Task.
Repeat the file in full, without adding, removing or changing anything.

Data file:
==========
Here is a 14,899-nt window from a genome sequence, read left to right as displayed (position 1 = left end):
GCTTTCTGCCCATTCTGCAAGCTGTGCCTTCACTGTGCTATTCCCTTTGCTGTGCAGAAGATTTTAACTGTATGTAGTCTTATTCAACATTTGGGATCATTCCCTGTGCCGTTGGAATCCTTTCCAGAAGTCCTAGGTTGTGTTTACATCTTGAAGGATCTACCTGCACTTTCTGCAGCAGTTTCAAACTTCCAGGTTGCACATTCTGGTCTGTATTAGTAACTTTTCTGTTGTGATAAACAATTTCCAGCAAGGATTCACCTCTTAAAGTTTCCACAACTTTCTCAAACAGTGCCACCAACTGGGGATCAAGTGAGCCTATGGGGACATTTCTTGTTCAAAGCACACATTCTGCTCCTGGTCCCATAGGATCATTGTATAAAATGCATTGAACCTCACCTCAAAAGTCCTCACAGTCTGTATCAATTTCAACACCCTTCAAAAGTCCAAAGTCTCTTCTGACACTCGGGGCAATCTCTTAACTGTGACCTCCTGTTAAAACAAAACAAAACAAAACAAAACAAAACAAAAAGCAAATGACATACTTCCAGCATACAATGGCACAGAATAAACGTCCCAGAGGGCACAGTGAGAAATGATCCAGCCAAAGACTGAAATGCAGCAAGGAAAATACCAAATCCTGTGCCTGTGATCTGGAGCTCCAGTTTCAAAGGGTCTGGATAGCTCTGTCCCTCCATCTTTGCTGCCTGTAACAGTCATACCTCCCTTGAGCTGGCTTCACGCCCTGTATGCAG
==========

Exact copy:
Here is a 14,899-nt window from a genome sequence, read left to right as displayed (position 1 = left end):
GCTTTCTGCCCATTCTGCAAGCTGTGCCTTCACTGTGCTATTCCCTTTGCTGTGCAGAAGATTTTAACTGTATGTAGTCTTATTCAACATTTGGGATCATTCCCTGTGCCGTTGGAATCCTTTCCAGAAGTCCTAGGTTGTGTTTACATCTTGAAGGATCTACCTGCACTTTCTGCAGCAGTTTCAAACTTCCAGGTTGCACATTCTGGTCTGTATTAGTAACTTTTCTGTTGTGATAAACAATTTCCAGCAAGGATTCACCTCTTAAAGTTTCCACAACTTTCTCAAACAGTGCCACCAACTGGGGATCAAGTGAGCCTATGGGGACATTTCTTGTTCAAAGCACACATTCTGCTCCTGGTCCCATAGGATCATTGTATAAAATGCATTGAACCTCACCTCAAAAGTCCTCACAGTCTGTATCAATTTCAACACCCTTCAAAAGTCCAAAGTCTCTTCTGACACTCGGGGCAATCTCTTAACTGTGACCTCCTGTTAAAACAAAACAAAACAAAACAAAACAAAACAAAAAGCAAATGACATACTTCCAGCATACAATGGCACAGAATAAACGTCCCAGAGGGCACAGTGAGAAATGATCCAGCCAAAGACTGAAATGCAGCAAGGAAAATACCAAATCCTGTGCCTGTGATCTGGAGCTCCAGTTTCAAAGGGTCTGGATAGCTCTGTCCCTCCATCTTTGCTGCCTGTAACAGTCATACCTCCCTTGAGCTGGCTTCACGCCCTGTATGCAG